May 14, 2004
SUMMARY: You probably haven't heard of Ballyhoo Magazine because it's just on its second quarterly issue. They tell us 50,000 copies will be distributed to marketers and advertisers who are interested in online topics. Here's how to plant a story about your company or client with them: || |
Kate Ellis, Managing Editor
1314 Cape Coral Pkwy. Suite 312
Cape Coral, FL 33904
Print magazine distributed via newsstand and mail to 50,000 recipients
-> Ellis' background
Ellis is as new to magazine production as the magazine is, itself (the second issue will hit the stands in July). She moved to Florida from Chicago two years ago, and was managing editor of the Fort Myers, FL newspaper called the Eagle News before joining Vocal Minds, publisher of Ballyhoo.
What does she think of the Chicago-to-Florida switch? "The beaches are very nice," she says. But Cape Coral, though booming, hasn't exactly "reached its peak as an entertainment center."
-> Current editorial coverage
The quarterly magazine provides insights and strategies to business professionals looking to integrate the Internet into their advertising and marketing campaigns.
"We really have a broad spectrum," Ellis says. As long as the idea is unique -- a new way of looking at an old idea, a product that adds flair to technology -- and ties back to Internet advertising and marketing, she'll consider it for a story.
Content of the magazine has "an edge," Ellis says. "We encourage our writers to have a little bit of wit, of sarcasm. It's a more interesting, entertaining magazine."
The magazine encompasses three main sections:
--"Foresight" anticipates developments in the market
--"Insight" takes old ideas and applies them in newer and more relevant ways
--"Implement" takes a how-to, directional approach using tools that already exist
Stories from the first issue included three on search engine marketing, one on ad spending by online vehicle, one on email marketing, and one on "schwag" (free pens, T-shirts, mouse pads, etc.).
-> Best way to pitch Ellis
"Email allows us to circulate messages and talk to the other editors about where it would fit best," Ellis says.
You can email either Ellis at firstname.lastname@example.org, or Assistant Editor Jason DiLoreti at email@example.com. They bounce all ideas off each other, so it doesn't particularly matter which one you send ideas to.
Because Internet advertising and marketing is difficult to illustrate visually, any story ideas that include graphics to help Ellis visualize it in the magazine will get a closer look.
Send graphics as a PDF or EPS.
Chances of not getting a response to your email are pretty slim, Ellis says. But if you don't, "absolutely give us a call to follow up. It doesn't hurt, and I don't bite."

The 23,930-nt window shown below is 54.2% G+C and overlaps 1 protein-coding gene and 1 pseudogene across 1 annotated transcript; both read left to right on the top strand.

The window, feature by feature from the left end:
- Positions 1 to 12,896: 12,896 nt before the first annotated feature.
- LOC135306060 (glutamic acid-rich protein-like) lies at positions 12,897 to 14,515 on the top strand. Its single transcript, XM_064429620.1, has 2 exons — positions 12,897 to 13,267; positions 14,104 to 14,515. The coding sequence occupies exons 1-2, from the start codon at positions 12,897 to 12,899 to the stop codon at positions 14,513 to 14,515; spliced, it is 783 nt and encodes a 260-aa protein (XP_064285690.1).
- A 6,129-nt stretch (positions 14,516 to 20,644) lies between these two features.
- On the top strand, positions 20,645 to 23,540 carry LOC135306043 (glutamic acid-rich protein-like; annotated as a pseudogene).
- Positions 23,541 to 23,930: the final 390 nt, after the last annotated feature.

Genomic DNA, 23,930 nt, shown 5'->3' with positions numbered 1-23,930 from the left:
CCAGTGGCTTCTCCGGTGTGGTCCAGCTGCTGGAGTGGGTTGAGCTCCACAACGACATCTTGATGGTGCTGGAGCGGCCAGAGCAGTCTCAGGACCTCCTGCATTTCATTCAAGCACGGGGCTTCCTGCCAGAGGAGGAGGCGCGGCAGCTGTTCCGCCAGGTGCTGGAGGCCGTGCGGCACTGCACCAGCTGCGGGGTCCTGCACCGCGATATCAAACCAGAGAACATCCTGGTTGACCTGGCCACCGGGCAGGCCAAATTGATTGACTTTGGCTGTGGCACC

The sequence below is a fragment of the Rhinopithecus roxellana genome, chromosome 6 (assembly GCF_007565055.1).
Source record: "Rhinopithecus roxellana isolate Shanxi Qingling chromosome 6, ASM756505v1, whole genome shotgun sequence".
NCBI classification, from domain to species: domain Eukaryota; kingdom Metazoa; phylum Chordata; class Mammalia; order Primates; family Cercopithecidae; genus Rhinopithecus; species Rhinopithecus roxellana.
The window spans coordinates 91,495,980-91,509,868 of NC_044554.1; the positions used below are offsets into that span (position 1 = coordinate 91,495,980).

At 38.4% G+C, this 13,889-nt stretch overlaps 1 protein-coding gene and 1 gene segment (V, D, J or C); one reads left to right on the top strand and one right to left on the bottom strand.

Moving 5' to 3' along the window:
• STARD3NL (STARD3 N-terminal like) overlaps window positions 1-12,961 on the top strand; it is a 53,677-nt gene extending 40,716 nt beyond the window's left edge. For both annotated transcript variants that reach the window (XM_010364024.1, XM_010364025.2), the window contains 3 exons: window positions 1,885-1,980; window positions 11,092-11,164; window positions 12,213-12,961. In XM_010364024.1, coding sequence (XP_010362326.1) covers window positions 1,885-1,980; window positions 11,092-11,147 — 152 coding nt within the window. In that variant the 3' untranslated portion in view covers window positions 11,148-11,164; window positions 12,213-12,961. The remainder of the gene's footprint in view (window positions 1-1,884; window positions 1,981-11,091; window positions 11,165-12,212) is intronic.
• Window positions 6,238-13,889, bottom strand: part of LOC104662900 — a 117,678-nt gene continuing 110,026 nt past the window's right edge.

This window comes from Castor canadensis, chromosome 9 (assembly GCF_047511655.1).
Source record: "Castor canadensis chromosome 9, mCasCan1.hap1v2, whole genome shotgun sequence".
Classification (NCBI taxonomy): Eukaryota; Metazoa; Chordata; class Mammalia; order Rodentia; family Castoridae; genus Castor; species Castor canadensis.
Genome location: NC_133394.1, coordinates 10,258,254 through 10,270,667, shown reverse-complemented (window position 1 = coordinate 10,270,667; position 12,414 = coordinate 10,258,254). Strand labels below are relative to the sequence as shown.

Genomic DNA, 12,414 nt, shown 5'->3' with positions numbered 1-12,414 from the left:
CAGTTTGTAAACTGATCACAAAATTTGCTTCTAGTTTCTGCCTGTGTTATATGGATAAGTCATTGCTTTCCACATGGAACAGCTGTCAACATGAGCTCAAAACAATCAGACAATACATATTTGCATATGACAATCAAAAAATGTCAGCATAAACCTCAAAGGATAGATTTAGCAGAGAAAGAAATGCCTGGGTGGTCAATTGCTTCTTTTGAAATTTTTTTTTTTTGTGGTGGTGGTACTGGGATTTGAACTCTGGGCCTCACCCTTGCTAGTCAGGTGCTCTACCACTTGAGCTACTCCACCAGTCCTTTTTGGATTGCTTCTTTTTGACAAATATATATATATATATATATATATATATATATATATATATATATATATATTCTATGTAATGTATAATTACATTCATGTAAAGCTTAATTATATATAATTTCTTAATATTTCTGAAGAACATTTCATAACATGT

-> What Ellis looks for in a story idea
Ellis wants to see your enthusiasm and competence in the topic, she wants to see that you have some insight into the industry that you're willing to share, and she wants to get a sense of your personality from your pitch -- so make sure your story idea is crafted with style.
She also wants to know what section of the magazine you think your idea best fits into.
What doesn't work is sending press releases. As a quarterly magazine, they don't cover news, but rather focus on what the news means to the online advertising industry.
-> Pre-written contributions
"We have regular writers that we use, but we're always looking to expand," Ellis says. Beyond a strong knowledge of the topic you're writing about, contributions should show flair and a certain degree of mastery of the written word.
However, she says, many of her writers don't have a lot of experience in magazine writing, so she's willing to work with you on language, as long as you have a firm grasp of your topic.
"One of my primo pet peeves is when people begin their articles asking a question, and then give an entire article under the assumption that they're going to answer the question," Ellis says. "Then there's no answer, or else the answer is that nobody knows the answer. Don't take me around the entire map to get somewhere."
Stories should be direct, to-the-point, enthusiastic, and creative.
-> Becoming a regular columnist
"We're definitely looking for regular columnists," Ellis says. Don't try to pigeonhole yourself and tell her what your column should be. Instead, send your qualifications, "and we'll envision the space," she says.
You might say something such as: "I've been a marketing consultant for X company for the past 10 years and I have a variety of experience in Y areas that might be a strong accent for your Implement section."
That will get her attention, Ellis says. You can also include writing samples. However, the magazine staff encourages new writers, so if you don't have a portfolio, don't worry.
-> Where you can meet Ellis
Staff of Ballyhoo Magazine will attend top conferences including AD:TECH and SES in London. Magazines will be distributed at those conferences, as well.
-> Favorite professional publication
Business 2.0 and The New Yorker